Former Army Lt. Wesley Clark Jr. is the son of Gen. Wesley Clark, former Supreme Allied Commander of NATO. Clark, along with Michael A. Wood Jr., a former Baltimore police officer and Marine Corps veteran, organized the deployment that formed Veterans Stand for Standing Rock. Clark reached out to lawyers, to politicians, to members of the press, and even got the Young Turks to send Jordan [Chariton] out to Standing Rock in October. He did everything he could to try to help the tribe, however, nothing was happening. The Army Corps of Engineers had recently ordered the eviction of Oceti Sakowin, the largest of the water protectors’ camps, saying the thousands camped there would have to vacate by Dec. 5. The governor ordered an emergency evacuation, and the county sheriff threatened to issue $1,000 fines to anyone caught delivering food, firewood and other support needed to keep the camp alive. Clark and Woods put out an operations order, a call to veterans on both Twitter and Facebook, to join them there December 5th.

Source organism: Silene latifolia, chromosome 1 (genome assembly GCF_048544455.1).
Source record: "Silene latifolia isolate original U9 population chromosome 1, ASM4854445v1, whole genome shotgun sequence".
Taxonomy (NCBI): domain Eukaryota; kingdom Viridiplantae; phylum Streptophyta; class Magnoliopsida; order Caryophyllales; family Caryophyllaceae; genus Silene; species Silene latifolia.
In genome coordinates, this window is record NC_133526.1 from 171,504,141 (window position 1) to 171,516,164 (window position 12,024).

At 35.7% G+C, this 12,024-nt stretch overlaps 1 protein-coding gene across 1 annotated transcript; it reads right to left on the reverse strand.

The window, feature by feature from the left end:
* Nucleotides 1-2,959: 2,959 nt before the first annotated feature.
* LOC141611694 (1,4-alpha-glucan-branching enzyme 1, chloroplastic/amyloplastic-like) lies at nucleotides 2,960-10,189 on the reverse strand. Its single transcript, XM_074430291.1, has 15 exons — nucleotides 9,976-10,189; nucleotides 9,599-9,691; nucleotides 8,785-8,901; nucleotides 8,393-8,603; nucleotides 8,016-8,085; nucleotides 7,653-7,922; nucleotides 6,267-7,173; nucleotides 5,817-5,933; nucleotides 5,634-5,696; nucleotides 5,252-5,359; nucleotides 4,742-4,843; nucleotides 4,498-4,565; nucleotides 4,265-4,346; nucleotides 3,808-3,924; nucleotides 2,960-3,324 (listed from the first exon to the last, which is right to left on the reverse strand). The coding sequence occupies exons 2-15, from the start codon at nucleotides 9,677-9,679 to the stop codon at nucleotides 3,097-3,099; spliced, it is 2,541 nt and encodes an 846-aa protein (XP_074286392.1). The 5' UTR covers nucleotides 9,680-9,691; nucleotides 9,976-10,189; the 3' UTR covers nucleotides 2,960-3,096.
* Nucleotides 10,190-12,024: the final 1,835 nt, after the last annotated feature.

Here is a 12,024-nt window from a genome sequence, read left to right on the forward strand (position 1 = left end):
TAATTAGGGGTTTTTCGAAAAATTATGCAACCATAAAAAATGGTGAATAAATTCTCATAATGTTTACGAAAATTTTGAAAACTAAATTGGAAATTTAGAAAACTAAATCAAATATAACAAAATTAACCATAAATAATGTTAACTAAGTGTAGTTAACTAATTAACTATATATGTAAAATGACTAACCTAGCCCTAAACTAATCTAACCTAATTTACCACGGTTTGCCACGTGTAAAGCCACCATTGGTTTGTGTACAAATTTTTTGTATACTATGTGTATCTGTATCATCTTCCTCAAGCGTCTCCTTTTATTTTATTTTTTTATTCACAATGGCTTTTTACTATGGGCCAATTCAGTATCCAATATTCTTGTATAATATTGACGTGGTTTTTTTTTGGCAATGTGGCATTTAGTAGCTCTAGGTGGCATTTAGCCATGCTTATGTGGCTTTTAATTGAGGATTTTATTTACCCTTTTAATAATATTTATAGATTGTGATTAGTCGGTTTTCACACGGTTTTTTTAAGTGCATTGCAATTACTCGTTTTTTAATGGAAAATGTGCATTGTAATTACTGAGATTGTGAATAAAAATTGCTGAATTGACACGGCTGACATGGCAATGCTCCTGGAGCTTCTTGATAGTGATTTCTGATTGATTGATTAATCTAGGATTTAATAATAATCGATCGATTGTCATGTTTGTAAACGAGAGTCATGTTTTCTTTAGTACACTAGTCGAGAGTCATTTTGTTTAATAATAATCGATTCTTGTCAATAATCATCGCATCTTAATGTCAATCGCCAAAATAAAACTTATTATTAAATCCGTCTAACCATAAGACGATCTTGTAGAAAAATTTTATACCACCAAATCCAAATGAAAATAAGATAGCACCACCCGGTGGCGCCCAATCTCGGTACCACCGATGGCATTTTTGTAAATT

On December 4th, the word arrived that the Obama administration refused the final permit for the Dakota Access Pipeline. The Army Corps of Engineers said it would first consider other routes, require an environmental impact statement and consult with the Sioux tribes. Approximately 4,000 veterans heeded the call to join thousands of Native water protectors and their allies, and the next day, some veterans participated in a formal “forgiveness ceremony,” which began with an emotional plea to the tribe for forgiveness. Clark says, “If you want to effect change in the world, it has to come through nonviolence and forgiveness.